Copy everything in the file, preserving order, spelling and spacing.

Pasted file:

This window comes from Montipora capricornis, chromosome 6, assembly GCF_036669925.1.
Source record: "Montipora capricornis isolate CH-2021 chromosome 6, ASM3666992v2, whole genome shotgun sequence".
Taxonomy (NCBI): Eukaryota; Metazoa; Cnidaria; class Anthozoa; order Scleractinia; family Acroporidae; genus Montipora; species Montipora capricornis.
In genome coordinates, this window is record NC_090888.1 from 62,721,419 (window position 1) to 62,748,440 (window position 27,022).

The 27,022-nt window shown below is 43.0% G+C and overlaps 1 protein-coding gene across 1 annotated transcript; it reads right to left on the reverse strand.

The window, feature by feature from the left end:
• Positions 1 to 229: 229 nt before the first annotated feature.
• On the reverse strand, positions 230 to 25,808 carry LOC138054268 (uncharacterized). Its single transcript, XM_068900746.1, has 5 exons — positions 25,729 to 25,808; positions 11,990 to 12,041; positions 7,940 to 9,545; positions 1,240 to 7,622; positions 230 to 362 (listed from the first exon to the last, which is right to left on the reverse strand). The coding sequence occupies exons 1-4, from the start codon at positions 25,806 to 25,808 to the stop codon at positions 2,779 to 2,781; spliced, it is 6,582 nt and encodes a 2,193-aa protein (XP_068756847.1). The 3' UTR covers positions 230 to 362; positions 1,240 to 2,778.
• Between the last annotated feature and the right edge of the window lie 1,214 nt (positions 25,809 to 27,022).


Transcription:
This window comes from Montipora capricornis, chromosome 6, assembly GCF_036669925.1.
Source record: "Montipora capricornis isolate CH-2021 chromosome 6, ASM3666992v2, whole genome shotgun sequence".
Taxonomy (NCBI): Eukaryota; Metazoa; Cnidaria; class Anthozoa; order Scleractinia; family Acroporidae; genus Montipora; species Montipora capricornis.
In genome coordinates, this window is record NC_090888.1 from 62,721,419 (window position 1) to 62,748,440 (window position 27,022).

The 27,022-nt window shown below is 43.0% G+C and overlaps 1 protein-coding gene across 1 annotated transcript; it reads right to left on the reverse strand.

The window, feature by feature from the left end:
• Positions 1 to 229: 229 nt before the first annotated feature.
• On the reverse strand, positions 230 to 25,808 carry LOC138054268 (uncharacterized). Its single transcript, XM_068900746.1, has 5 exons — positions 25,729 to 25,808; positions 11,990 to 12,041; positions 7,940 to 9,545; positions 1,240 to 7,622; positions 230 to 362 (listed from the first exon to the last, which is right to left on the reverse strand). The coding sequence occupies exons 1-4, from the start codon at positions 25,806 to 25,808 to the stop codon at positions 2,779 to 2,781; spliced, it is 6,582 nt and encodes a 2,193-aa protein (XP_068756847.1). The 3' UTR covers positions 230 to 362; positions 1,240 to 2,778.
• Between the last annotated feature and the right edge of the window lie 1,214 nt (positions 25,809 to 27,022).